Part 1 of the report identifies eight interconnected drivers accelerating unprecedented changes in society and work. This Part 1 of the report also considers how the eight drivers of change will influence the how, how much, what, where, who, when, from where and why of work.
Covid-19 is a new phenomenon that was unforeseen, at least by most people. Technology and sustainability have been driving change for some time, but their significance is accelerating at pace. The other drivers – demographics, globalisation, the role of the state, migration, and social trends – have been underlying factors in generating change for some time and are continuing to shape the future, including the future of work.
The world of work is continually evolving. Looking back to the early 1960s, most workplaces looked very different. The world of work was based on gender-stereotypical occupations and a lack of diversity, typified by white men employed in factories 9am to 5pm five days a week. Since then, the number of economically active women has doubled and the numbers employed in manufacturing and construction have reduced from 40% to 15% of the workforce, while the self-employed relative to the employed have also roughly doubled. Individual employment rights, including discrimination laws, were only introduced during the intervening years.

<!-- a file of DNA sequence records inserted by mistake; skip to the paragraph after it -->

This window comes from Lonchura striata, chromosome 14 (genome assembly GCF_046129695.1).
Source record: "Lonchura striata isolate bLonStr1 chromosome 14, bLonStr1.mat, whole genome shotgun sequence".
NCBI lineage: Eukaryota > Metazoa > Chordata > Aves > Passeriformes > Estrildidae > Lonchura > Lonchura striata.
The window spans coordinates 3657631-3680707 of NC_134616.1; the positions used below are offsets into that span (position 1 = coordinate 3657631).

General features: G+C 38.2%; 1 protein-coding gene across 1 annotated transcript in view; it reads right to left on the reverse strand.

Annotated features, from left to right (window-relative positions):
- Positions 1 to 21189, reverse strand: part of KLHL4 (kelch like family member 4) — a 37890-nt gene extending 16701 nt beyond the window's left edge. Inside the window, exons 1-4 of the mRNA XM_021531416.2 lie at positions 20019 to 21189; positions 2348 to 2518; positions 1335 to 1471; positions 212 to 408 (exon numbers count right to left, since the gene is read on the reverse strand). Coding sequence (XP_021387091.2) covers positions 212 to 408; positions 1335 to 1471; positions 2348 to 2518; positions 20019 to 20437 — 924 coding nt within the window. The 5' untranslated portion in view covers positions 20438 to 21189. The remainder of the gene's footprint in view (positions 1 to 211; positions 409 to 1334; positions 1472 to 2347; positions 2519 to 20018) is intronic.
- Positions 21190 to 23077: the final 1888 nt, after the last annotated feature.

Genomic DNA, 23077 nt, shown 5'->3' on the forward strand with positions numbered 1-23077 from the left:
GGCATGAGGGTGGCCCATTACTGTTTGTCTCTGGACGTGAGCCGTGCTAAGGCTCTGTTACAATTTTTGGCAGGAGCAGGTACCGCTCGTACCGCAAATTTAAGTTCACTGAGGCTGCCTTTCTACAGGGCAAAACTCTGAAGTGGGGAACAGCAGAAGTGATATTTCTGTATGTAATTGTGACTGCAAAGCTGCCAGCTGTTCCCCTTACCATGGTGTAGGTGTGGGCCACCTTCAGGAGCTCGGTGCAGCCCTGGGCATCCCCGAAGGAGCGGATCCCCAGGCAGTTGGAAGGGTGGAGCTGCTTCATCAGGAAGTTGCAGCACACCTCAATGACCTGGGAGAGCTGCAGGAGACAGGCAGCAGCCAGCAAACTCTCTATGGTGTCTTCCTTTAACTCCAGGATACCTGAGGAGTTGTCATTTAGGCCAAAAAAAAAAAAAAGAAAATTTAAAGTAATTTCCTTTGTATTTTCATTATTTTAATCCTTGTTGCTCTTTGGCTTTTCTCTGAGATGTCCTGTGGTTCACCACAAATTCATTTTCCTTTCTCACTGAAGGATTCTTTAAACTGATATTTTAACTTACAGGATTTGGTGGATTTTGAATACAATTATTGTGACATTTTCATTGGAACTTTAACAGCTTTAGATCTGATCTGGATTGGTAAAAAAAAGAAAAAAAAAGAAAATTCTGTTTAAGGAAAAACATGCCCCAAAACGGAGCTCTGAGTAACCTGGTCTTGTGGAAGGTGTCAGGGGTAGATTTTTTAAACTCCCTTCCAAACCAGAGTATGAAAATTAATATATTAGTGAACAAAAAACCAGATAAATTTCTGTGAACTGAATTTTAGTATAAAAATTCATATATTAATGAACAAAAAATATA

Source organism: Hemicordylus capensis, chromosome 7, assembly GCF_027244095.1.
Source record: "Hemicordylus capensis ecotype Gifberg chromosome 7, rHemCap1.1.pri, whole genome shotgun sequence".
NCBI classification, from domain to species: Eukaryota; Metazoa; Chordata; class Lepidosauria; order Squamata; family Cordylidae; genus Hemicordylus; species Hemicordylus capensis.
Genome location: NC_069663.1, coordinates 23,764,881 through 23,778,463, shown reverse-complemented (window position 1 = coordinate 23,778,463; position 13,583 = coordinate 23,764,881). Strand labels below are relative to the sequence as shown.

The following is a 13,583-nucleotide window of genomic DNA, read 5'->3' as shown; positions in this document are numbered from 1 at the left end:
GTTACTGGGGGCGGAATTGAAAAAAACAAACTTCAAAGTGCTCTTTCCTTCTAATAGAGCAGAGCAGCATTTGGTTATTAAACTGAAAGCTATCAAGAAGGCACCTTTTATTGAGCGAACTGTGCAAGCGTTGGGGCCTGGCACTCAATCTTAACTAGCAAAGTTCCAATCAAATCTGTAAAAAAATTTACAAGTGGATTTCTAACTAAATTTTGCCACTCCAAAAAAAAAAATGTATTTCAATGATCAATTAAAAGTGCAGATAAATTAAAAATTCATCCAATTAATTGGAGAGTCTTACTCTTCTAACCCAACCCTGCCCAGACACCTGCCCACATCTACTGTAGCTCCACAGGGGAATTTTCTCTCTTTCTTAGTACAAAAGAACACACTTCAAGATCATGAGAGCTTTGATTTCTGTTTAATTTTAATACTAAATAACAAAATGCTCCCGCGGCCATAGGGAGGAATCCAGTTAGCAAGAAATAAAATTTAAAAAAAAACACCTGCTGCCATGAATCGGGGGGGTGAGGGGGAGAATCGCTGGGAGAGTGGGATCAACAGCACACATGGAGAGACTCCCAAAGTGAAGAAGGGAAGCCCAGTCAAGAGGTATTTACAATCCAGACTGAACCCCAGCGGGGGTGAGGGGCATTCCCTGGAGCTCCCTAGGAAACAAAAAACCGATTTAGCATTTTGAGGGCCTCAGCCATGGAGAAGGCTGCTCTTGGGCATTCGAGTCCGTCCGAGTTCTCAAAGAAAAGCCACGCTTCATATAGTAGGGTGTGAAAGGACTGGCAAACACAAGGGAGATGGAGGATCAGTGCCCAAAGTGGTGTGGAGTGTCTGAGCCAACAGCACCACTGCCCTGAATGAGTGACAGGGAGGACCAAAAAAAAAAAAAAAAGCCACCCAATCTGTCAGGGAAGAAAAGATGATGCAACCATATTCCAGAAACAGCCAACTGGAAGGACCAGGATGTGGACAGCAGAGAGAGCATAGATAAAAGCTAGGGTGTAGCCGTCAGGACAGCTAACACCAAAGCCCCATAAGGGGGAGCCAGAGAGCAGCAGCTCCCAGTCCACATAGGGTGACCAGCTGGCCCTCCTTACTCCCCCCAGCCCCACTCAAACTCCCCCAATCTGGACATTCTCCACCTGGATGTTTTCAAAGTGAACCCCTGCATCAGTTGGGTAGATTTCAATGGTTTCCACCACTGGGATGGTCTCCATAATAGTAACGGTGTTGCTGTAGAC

Covid-19 cases were first recorded in the UK in February 2020. At that time, a pandemic would not have appeared on many people’s list of the most significant drivers of change. New drivers will emerge in the years ahead, whether foreseeable or not, to effect change in novel ways.
While technological advances are transforming many aspects of life and will continue to do so, perhaps the most significant driver of change will be the climate emergency. Alongside current steps to reduce carbon dioxide and methane emissions, we may soon start to see climate change itself playing a greater role. Rising sea levels and changing weather will drive change in the “where” of work as locations suitable for farming change, businesses relocate to places less at threat from extreme weather or rising sea levels, and people flee the economic consequences of climate change.
Employers and employees, as well as law and policy makers, will need to innovate and adapt to meet these changes. As the former UK prime minister Harold Wilson once said (in an era when using gender-neutral terms was less important): “He who rejects change is the architect of decay. The only human institution which rejects progress is the cemetery.”
The eight drivers of change will influence the how, how much, what, where, who, when, from where and why of work.